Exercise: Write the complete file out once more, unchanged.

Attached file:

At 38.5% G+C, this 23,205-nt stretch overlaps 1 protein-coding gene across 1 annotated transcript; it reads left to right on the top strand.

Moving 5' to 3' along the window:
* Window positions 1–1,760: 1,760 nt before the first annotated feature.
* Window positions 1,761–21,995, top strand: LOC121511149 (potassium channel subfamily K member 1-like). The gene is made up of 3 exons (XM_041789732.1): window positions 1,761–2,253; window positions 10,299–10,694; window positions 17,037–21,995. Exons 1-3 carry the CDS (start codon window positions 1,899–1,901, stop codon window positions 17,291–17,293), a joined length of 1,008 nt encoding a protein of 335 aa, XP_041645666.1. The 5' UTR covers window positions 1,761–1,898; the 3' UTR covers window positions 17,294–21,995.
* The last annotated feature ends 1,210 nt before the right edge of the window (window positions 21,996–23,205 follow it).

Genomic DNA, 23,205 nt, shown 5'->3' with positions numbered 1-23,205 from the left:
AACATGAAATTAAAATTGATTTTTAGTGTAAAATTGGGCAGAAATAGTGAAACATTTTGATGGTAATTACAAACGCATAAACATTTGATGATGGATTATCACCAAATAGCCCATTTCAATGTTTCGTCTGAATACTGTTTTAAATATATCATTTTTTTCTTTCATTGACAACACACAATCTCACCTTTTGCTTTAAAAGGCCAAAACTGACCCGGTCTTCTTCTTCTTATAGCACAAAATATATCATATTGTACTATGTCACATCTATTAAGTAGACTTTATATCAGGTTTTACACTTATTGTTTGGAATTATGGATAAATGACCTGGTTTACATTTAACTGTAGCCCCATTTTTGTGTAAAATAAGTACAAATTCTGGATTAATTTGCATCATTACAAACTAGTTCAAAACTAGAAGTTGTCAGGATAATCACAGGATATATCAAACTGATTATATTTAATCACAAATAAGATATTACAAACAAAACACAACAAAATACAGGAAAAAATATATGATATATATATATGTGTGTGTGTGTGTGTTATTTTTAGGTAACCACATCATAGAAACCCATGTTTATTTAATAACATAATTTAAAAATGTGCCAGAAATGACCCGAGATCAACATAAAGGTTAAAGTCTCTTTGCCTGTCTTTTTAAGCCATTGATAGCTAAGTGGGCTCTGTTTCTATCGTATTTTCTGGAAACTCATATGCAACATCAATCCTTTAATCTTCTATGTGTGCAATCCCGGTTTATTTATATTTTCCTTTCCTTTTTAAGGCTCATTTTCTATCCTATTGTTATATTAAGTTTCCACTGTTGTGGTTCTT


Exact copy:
At 38.5% G+C, this 23,205-nt stretch overlaps 1 protein-coding gene across 1 annotated transcript; it reads left to right on the top strand.

Moving 5' to 3' along the window:
* Window positions 1–1,760: 1,760 nt before the first annotated feature.
* Window positions 1,761–21,995, top strand: LOC121511149 (potassium channel subfamily K member 1-like). The gene is made up of 3 exons (XM_041789732.1): window positions 1,761–2,253; window positions 10,299–10,694; window positions 17,037–21,995. Exons 1-3 carry the CDS (start codon window positions 1,899–1,901, stop codon window positions 17,291–17,293), a joined length of 1,008 nt encoding a protein of 335 aa, XP_041645666.1. The 5' UTR covers window positions 1,761–1,898; the 3' UTR covers window positions 17,294–21,995.
* The last annotated feature ends 1,210 nt before the right edge of the window (window positions 21,996–23,205 follow it).

Genomic DNA, 23,205 nt, shown 5'->3' with positions numbered 1-23,205 from the left:
AACATGAAATTAAAATTGATTTTTAGTGTAAAATTGGGCAGAAATAGTGAAACATTTTGATGGTAATTACAAACGCATAAACATTTGATGATGGATTATCACCAAATAGCCCATTTCAATGTTTCGTCTGAATACTGTTTTAAATATATCATTTTTTTCTTTCATTGACAACACACAATCTCACCTTTTGCTTTAAAAGGCCAAAACTGACCCGGTCTTCTTCTTCTTATAGCACAAAATATATCATATTGTACTATGTCACATCTATTAAGTAGACTTTATATCAGGTTTTACACTTATTGTTTGGAATTATGGATAAATGACCTGGTTTACATTTAACTGTAGCCCCATTTTTGTGTAAAATAAGTACAAATTCTGGATTAATTTGCATCATTACAAACTAGTTCAAAACTAGAAGTTGTCAGGATAATCACAGGATATATCAAACTGATTATATTTAATCACAAATAAGATATTACAAACAAAACACAACAAAATACAGGAAAAAATATATGATATATATATATGTGTGTGTGTGTGTGTTATTTTTAGGTAACCACATCATAGAAACCCATGTTTATTTAATAACATAATTTAAAAATGTGCCAGAAATGACCCGAGATCAACATAAAGGTTAAAGTCTCTTTGCCTGTCTTTTTAAGCCATTGATAGCTAAGTGGGCTCTGTTTCTATCGTATTTTCTGGAAACTCATATGCAACATCAATCCTTTAATCTTCTATGTGTGCAATCCCGGTTTATTTATATTTTCCTTTCCTTTTTAAGGCTCATTTTCTATCCTATTGTTATATTAAGTTTCCACTGTTGTGGTTCTT